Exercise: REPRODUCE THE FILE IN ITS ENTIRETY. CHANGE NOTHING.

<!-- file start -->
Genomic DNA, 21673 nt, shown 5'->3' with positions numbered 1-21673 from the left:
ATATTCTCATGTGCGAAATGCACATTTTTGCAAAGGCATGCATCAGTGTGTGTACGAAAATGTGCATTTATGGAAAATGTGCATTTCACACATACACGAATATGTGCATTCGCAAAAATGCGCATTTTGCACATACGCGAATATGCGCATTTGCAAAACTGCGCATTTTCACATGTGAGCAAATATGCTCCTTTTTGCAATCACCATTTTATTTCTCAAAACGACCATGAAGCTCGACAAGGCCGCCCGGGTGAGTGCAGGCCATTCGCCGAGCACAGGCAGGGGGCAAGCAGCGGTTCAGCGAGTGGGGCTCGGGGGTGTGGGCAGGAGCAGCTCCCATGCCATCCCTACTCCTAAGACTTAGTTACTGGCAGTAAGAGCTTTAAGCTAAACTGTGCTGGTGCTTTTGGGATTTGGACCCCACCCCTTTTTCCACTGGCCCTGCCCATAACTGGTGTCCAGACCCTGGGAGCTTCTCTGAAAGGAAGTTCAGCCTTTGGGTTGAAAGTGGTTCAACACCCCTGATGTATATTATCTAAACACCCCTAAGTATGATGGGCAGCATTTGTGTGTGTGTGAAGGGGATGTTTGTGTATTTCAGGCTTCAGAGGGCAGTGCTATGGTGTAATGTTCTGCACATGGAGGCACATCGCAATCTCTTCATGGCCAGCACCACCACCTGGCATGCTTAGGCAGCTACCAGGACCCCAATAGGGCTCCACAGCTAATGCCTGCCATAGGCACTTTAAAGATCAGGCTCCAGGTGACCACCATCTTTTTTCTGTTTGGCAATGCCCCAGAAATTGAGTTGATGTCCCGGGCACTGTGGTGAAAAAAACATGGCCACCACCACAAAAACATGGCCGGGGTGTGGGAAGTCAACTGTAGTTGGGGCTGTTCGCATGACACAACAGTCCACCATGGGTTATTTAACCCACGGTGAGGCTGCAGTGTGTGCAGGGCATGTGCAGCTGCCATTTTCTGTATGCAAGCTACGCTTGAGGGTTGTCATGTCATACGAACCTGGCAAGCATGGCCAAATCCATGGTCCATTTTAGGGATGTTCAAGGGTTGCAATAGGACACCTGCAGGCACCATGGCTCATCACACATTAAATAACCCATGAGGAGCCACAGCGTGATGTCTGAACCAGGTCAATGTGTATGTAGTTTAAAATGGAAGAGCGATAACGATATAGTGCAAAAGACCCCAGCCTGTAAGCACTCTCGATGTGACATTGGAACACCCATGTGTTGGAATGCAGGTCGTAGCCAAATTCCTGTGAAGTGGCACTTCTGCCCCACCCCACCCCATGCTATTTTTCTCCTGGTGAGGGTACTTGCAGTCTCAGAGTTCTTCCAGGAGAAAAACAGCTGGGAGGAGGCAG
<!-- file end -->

Genomic DNA, 21673 nt, shown 5'->3' with positions numbered 1-21673 from the left:
ATATTCTCATGTGCGAAATGCACATTTTTGCAAAGGCATGCATCAGTGTGTGTACGAAAATGTGCATTTATGGAAAATGTGCATTTCACACATACACGAATATGTGCATTCGCAAAAATGCGCATTTTGCACATACGCGAATATGCGCATTTGCAAAACTGCGCATTTTCACATGTGAGCAAATATGCTCCTTTTTGCAATCACCATTTTATTTCTCAAAACGACCATGAAGCTCGACAAGGCCGCCCGGGTGAGTGCAGGCCATTCGCCGAGCACAGGCAGGGGGCAAGCAGCGGTTCAGCGAGTGGGGCTCGGGGGTGTGGGCAGGAGCAGCTCCCATGCCATCCCTACTCCTAAGACTTAGTTACTGGCAGTAAGAGCTTTAAGCTAAACTGTGCTGGTGCTTTTGGGATTTGGACCCCACCCCTTTTTCCACTGGCCCTGCCCATAACTGGTGTCCAGACCCTGGGAGCTTCTCTGAAAGGAAGTTCAGCCTTTGGGTTGAAAGTGGTTCAACACCCCTGATGTATATTATCTAAACACCCCTAAGTATGATGGGCAGCATTTGTGTGTGTGTGAAGGGGATGTTTGTGTATTTCAGGCTTCAGAGGGCAGTGCTATGGTGTAATGTTCTGCACATGGAGGCACATCGCAATCTCTTCATGGCCAGCACCACCACCTGGCATGCTTAGGCAGCTACCAGGACCCCAATAGGGCTCCACAGCTAATGCCTGCCATAGGCACTTTAAAGATCAGGCTCCAGGTGACCACCATCTTTTTTCTGTTTGGCAATGCCCCAGAAATTGAGTTGATGTCCCGGGCACTGTGGTGAAAAAAACATGGCCACCACCACAAAAACATGGCCGGGGTGTGGGAAGTCAACTGTAGTTGGGGCTGTTCGCATGACACAACAGTCCACCATGGGTTATTTAACCCACGGTGAGGCTGCAGTGTGTGCAGGGCATGTGCAGCTGCCATTTTCTGTATGCAAGCTACGCTTGAGGGTTGTCATGTCATACGAACCTGGCAAGCATGGCCAAATCCATGGTCCATTTTAGGGATGTTCAAGGGTTGCAATAGGACACCTGCAGGCACCATGGCTCATCACACATTAAATAACCCATGAGGAGCCACAGCGTGATGTCTGAACCAGGTCAATGTGTATGTAGTTTAAAATGGAAGAGCGATAACGATATAGTGCAAAAGACCCCAGCCTGTAAGCACTCTCGATGTGACATTGGAACACCCATGTGTTGGAATGCAGGTCGTAGCCAAATTCCTGTGAAGTGGCACTTCTGCCCCACCCCACCCCATGCTATTTTTCTCCTGGTGAGGGTACTTGCAGTCTCAGAGTTCTTCCAGGAGAAAAACAGCTGGGAGGAGGCAG